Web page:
A new freeware template for a classic book design in Adobe InDesign CS6.
New statistics on digital tablet use, from a report by the authoritative Pew Internet & American Life Project:
“For the first time, a third (34%) of American adults ages 18 and older own a tablet computer like an iPad, Samsung Galaxy Tab, Google Nexus, or Kindle Fire — almost twice as many as the 18% who owned a tablet a year ago.”
Kindle Worlds has been announced. It’s a special fan-fiction corral, in which fans can publish and profit from works under official licenses. Currently it’s limited to Warner Bros. Alloy Entertainment’s girl titles. But more are promised in the future.
New research from the UK’s National Literacy Trust. They surveyed 34,910 young people aged eight to 16, and found…
* 39% of young people read daily using electronic devices including tablets and eReaders.
* Nearly all young people have access to a computer at home, and 4 out of 10 now own a tablet or a smartphone.
* 3 in 10 young people do not have a desk of their own.
* Screen reading is not always pleasant for long-form reading. Those who read only on-screen are three times less likely to “enjoy reading very much”.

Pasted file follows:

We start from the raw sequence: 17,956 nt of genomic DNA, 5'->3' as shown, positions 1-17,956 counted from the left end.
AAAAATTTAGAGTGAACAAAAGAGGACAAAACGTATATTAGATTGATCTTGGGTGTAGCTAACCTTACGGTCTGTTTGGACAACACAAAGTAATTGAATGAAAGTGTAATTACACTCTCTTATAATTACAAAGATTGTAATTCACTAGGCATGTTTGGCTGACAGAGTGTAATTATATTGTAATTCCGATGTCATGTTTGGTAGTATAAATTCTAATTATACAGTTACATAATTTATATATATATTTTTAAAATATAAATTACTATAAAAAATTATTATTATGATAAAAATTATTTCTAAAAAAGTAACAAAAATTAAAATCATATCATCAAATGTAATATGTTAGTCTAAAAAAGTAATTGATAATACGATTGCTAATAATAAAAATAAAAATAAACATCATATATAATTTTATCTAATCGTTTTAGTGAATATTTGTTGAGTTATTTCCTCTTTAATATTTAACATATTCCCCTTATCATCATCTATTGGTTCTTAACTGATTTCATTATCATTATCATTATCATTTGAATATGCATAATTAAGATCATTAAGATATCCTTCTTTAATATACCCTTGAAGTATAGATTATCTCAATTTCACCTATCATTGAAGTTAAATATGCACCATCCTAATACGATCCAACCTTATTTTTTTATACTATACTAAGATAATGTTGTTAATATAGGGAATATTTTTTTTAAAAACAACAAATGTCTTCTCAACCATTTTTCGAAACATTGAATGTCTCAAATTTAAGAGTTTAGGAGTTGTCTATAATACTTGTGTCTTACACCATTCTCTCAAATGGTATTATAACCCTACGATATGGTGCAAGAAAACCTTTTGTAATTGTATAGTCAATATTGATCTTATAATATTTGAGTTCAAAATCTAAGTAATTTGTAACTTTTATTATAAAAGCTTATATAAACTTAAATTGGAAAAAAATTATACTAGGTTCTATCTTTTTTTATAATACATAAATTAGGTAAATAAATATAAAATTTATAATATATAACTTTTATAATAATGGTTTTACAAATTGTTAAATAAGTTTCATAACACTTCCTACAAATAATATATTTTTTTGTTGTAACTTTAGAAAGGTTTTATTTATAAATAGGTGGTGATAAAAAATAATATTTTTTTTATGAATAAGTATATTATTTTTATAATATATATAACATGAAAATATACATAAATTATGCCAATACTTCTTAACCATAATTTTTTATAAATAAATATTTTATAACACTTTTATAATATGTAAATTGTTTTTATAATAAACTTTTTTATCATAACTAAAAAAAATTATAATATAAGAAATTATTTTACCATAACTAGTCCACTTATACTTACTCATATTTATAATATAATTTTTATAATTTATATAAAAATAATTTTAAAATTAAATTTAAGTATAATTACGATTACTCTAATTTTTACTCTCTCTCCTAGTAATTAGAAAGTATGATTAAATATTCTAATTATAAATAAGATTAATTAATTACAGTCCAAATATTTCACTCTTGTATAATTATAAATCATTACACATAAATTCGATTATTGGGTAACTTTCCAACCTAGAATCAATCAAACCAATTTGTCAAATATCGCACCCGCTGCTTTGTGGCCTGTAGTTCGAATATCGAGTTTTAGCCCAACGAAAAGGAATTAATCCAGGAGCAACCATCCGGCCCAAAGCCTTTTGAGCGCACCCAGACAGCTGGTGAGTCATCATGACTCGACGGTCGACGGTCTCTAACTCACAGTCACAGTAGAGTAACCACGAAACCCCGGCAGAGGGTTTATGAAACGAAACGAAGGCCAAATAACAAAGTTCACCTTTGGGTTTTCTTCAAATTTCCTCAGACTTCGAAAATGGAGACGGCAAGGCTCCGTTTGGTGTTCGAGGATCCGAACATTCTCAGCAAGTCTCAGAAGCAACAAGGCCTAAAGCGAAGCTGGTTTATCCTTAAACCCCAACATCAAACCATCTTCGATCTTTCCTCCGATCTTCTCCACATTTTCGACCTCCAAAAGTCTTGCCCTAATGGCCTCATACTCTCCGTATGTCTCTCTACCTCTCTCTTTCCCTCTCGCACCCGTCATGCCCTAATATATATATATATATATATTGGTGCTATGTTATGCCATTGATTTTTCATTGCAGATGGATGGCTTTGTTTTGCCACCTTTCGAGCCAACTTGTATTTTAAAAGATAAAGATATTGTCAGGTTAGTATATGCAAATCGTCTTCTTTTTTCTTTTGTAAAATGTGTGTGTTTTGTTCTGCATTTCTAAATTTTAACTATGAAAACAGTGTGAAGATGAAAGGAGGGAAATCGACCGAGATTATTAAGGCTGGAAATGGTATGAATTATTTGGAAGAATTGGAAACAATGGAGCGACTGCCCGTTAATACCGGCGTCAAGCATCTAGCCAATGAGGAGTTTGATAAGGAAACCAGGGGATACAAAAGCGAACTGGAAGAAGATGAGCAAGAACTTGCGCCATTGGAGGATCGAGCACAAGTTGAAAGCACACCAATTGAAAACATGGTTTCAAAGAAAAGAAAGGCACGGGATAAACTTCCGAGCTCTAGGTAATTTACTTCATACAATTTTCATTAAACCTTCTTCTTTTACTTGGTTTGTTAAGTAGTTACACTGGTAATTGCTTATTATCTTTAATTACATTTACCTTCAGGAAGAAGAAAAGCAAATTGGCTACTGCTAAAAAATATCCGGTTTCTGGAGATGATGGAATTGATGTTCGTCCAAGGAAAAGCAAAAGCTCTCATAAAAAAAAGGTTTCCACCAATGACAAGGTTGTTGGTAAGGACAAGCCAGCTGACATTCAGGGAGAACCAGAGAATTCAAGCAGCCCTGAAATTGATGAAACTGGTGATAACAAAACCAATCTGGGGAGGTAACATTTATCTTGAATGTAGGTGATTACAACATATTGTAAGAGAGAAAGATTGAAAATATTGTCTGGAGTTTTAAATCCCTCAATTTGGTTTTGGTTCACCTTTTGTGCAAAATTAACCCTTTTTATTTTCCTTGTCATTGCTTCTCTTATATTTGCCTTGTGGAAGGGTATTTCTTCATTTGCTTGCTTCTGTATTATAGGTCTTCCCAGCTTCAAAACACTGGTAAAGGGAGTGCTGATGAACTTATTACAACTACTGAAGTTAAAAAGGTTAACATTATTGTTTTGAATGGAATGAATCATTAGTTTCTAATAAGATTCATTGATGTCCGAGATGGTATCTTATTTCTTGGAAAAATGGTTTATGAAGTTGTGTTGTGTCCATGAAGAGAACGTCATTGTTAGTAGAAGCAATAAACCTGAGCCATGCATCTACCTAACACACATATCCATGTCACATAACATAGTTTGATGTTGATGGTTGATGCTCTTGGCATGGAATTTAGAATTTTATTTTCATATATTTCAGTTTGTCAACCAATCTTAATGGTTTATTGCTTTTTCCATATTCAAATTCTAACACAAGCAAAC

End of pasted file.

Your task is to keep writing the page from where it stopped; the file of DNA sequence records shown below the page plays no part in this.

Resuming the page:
A new WordPress plugin for your blog, Send to Kindle…
“The Send to Kindle Button lets readers enjoy your blog anytime, everywhere on their Kindle devices and free reading apps.”
There’s an interesting BBC Radio 4 documentary on the history of audio books, currently available on “Listen Again”.
Wikipedia has enabled a new ePub format ebook export option.
The UK is set to get a new Kindle on 25th October. The £109 Paperwhite is Amazon’s first backlit Kindle, and is a proper ebook ereader rather than a tablet. Looks good, and will be on my Wish List as a replacement for my existing Kindle 3.
ACX, a new (to me) Amazon/Audible service and marketplace for audiobook creation. Looks interesting, but I’d like to see it expand to the level of individual stories.
New USA statistics on ebook use, from Simba…
“24.5% of U.S. adults consider themselves to be e-book users, up from about 17.2% the year before”
That doesn’t mean they’re ebook purchasers, or even device users, since using searching Google Books via a Web browser could lead someone to consider themselves an ebook user.